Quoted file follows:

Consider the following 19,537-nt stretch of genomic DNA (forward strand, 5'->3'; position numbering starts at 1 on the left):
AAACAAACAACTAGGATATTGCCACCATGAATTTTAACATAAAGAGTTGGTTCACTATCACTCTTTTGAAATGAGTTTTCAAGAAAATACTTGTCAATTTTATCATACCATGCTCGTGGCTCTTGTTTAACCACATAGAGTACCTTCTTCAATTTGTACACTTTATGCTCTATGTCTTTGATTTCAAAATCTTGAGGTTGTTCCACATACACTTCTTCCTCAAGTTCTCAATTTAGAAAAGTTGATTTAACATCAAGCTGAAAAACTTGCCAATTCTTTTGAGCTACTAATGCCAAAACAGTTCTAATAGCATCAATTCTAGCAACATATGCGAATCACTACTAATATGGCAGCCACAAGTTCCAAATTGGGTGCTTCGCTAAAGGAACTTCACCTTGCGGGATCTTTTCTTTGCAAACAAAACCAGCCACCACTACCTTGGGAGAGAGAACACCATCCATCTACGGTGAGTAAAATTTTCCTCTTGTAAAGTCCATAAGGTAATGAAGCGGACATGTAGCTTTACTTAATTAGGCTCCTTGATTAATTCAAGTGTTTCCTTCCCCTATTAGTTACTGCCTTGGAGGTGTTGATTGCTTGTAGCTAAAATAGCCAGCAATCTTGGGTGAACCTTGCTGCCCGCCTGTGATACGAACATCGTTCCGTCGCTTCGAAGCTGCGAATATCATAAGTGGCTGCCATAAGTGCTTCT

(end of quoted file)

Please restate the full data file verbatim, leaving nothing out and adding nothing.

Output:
Consider the following 19,537-nt stretch of genomic DNA (forward strand, 5'->3'; position numbering starts at 1 on the left):
AAACAAACAACTAGGATATTGCCACCATGAATTTTAACATAAAGAGTTGGTTCACTATCACTCTTTTGAAATGAGTTTTCAAGAAAATACTTGTCAATTTTATCATACCATGCTCGTGGCTCTTGTTTAACCACATAGAGTACCTTCTTCAATTTGTACACTTTATGCTCTATGTCTTTGATTTCAAAATCTTGAGGTTGTTCCACATACACTTCTTCCTCAAGTTCTCAATTTAGAAAAGTTGATTTAACATCAAGCTGAAAAACTTGCCAATTCTTTTGAGCTACTAATGCCAAAACAGTTCTAATAGCATCAATTCTAGCAACATATGCGAATCACTACTAATATGGCAGCCACAAGTTCCAAATTGGGTGCTTCGCTAAAGGAACTTCACCTTGCGGGATCTTTTCTTTGCAAACAAAACCAGCCACCACTACCTTGGGAGAGAGAACACCATCCATCTACGGTGAGTAAAATTTTCCTCTTGTAAAGTCCATAAGGTAATGAAGCGGACATGTAGCTTTACTTAATTAGGCTCCTTGATTAATTCAAGTGTTTCCTTCCCCTATTAGTTACTGCCTTGGAGGTGTTGATTGCTTGTAGCTAAAATAGCCAGCAATCTTGGGTGAACCTTGCTGCCCGCCTGTGATACGAACATCGTTCCGTCGCTTCGAAGCTGCGAATATCATAAGTGGCTGCCATAAGTGCTTCT